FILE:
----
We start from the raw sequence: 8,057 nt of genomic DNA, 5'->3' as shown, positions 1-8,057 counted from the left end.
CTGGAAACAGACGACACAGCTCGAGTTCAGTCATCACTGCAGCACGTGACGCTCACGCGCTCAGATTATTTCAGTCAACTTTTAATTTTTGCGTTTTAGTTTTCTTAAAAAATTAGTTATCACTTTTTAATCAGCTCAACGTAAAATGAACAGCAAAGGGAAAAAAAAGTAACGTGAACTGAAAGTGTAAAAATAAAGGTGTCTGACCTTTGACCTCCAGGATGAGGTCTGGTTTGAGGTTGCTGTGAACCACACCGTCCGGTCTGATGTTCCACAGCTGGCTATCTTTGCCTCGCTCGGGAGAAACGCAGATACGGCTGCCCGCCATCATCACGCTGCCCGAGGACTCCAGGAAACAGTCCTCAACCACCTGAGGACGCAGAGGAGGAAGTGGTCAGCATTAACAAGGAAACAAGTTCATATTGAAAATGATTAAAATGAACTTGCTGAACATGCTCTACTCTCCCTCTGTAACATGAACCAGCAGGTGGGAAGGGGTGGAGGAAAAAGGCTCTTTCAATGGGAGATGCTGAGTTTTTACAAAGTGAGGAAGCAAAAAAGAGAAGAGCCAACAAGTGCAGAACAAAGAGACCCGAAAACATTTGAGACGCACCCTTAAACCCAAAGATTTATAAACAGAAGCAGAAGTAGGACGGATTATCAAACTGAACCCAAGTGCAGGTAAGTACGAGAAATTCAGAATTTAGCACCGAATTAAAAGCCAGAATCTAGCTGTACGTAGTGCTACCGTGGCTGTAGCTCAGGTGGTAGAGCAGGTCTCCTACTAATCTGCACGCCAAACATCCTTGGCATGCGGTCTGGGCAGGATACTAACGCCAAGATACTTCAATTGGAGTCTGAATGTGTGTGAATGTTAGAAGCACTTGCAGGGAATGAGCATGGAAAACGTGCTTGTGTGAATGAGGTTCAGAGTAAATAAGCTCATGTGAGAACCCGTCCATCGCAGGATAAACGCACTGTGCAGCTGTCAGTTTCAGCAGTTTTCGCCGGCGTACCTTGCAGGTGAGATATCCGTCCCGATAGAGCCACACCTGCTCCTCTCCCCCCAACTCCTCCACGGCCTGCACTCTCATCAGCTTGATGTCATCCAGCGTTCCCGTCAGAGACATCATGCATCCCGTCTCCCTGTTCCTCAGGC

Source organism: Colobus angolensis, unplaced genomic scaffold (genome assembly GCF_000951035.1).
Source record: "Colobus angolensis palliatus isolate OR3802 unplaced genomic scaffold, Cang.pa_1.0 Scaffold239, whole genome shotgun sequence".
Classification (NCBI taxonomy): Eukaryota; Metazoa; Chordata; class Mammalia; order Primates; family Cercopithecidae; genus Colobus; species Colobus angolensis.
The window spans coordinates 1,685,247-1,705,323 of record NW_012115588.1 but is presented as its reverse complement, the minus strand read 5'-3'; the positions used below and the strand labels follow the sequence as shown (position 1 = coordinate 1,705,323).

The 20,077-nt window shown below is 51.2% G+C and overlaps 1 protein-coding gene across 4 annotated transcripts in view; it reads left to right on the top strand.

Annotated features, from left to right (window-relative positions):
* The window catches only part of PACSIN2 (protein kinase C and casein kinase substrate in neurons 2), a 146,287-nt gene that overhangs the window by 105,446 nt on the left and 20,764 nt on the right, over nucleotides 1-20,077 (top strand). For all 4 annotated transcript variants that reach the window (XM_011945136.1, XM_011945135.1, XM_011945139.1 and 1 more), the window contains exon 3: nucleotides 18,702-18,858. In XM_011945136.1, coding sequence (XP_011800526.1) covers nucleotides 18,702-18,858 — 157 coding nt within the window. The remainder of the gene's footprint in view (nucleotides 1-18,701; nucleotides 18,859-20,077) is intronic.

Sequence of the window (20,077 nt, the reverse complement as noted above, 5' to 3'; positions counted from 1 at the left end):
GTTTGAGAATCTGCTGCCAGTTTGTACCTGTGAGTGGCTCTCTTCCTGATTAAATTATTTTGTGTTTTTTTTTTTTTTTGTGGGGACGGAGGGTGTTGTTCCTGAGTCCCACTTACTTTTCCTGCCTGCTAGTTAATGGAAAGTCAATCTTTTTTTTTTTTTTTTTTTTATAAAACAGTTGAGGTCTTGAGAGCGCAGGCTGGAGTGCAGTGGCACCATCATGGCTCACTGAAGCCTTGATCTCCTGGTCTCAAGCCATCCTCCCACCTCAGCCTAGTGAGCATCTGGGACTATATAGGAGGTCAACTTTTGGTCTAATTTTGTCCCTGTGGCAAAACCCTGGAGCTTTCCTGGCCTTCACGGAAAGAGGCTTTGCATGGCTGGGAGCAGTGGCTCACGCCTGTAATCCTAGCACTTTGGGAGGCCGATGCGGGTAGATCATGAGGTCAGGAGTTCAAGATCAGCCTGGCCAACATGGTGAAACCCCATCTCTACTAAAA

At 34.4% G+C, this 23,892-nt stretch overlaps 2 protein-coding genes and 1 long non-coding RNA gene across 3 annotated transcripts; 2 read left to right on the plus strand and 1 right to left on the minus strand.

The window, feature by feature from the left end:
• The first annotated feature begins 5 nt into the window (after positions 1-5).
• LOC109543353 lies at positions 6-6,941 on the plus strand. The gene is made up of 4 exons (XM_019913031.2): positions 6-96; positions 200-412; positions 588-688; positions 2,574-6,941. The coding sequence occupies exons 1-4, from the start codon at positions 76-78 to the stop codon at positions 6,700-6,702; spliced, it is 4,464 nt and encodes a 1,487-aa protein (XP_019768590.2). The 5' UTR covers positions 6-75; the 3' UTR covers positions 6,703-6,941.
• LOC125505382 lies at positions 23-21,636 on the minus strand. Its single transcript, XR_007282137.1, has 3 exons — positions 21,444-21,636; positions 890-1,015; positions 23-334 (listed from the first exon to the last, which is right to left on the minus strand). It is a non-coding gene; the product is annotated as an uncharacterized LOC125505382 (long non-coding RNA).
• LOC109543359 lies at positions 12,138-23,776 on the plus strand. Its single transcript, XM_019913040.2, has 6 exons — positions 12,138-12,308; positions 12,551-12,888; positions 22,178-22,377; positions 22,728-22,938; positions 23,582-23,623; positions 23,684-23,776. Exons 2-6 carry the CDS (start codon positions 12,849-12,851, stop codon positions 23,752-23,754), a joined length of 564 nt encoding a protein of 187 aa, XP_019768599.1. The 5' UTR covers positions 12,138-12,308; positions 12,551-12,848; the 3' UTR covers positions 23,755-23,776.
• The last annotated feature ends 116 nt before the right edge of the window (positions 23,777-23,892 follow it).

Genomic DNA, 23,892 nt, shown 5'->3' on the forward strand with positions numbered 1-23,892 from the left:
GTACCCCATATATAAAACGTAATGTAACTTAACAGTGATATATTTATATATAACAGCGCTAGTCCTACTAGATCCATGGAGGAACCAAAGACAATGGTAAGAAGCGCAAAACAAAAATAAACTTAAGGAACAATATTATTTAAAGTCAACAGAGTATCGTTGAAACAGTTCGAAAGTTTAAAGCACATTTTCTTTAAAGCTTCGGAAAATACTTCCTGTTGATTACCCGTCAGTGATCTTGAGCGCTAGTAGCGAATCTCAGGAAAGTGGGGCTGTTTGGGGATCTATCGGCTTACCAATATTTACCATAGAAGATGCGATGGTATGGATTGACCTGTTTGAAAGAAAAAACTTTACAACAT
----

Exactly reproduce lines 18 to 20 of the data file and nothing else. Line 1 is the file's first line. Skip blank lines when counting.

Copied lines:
• The last annotated feature ends 116 nt before the right edge of the window (positions 23,777-23,892 follow it).

Genomic DNA, 23,892 nt, shown 5'->3' on the forward strand with positions numbered 1-23,892 from the left:
GTACCCCATATATAAAACGTAATGTAACTTAACAGTGATATATTTATATATAACAGCGCTAGTCCTACTAGATCCATGGAGGAACCAAAGACAATGGTAAGAAGCGCAAAACAAAAATAAACTTAAGGAACAATATTATTTAAAGTCAACAGAGTATCGTTGAAACAGTTCGAAAGTTTAAAGCACATTTTCTTTAAAGCTTCGGAAAATACTTCCTGTTGATTACCCGTCAGTGATCTTGAGCGCTAGTAGCGAATCTCAGGAAAGTGGGGCTGTTTGGGGATCTATCGGCTTACCAATATTTACCATAGAAGATGCGATGGTATGGATTGACCTGTTTGAAAGAAAAAACTTTACAACAT